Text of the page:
Objective: Although multiple sclerosis (MS) is one of the most common causes of non-traumatic disability among young adults, no published data on its economic and health-related quality-of-life (HRQoL) burden is available from Finland. The DEFENSE study aimed to estimate the costs and HRQoL of patients with MS (PwMS) in Finland and explore how these variables are influenced by disease severity and relapses.
Methods: Overall, 553 PwMS registered with the Finnish Neuro Society, a national patient association in Finland, completed a self-administered questionnaire capturing information on demographics, disease characteristics and severity (Expanded Disease Severity Scale [EDSS]), relapses, resource consumption and HRQoL.
Results: The PwMS had a mean EDSS score of 4.0. Overall, 44.1% had relapsing-remitting form of the disease (RRMS). The mean age was 53.8 years and 55.7% had retired prematurely due to MS. Disease-modifying therapies (DMTs) were used by 42.7% of the study population, and 21.5% across all disease types and severities had experienced relapses during the previous year. The mean total annual cost of MS was €46,994, which increased with advancing disease from €10,835 (EDSS score = 0) to €109,901 (EDSS score = 8-9). The mean utility was 0.644. HRQoL decreased with increasing disease severity. Relapses imposed an additional utility decrement among the PwMS with RRMS and EDSS ≤5 and had a trend-like effect on total costs.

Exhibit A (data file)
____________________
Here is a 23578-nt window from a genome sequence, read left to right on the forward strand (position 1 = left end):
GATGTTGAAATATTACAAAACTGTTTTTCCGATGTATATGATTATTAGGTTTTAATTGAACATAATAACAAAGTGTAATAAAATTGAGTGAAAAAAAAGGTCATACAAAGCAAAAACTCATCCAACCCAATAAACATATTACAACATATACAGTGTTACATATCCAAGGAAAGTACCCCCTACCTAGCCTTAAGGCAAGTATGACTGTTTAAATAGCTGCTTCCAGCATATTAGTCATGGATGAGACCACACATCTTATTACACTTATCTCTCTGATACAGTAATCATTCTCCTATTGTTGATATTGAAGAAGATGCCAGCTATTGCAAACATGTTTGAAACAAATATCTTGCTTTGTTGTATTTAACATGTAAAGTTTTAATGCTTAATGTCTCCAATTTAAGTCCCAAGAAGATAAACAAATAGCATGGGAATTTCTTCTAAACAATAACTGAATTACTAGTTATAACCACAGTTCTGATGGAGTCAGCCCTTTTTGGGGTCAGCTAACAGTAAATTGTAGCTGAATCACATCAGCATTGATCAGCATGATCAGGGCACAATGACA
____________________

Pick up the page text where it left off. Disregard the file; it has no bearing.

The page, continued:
Limitations: The cross-sectional setting did not allow assessment of the significance of relapses in early MS or the use of DMTs on the prognosis of the disease.
Conclusion: The study confirms previous findings from other countries regarding a significant disease burden associated with MS and provides, for the first time, published numerical estimates from Finland. Treatments that slow disease progression and help PwMS retain employment for a longer duration have the highest potential to reduce the disease burden associated with MS.
Keywords: Burden of illness; Costs; Finland; MS; Multiple sclerosis; Quality of life; Utilities.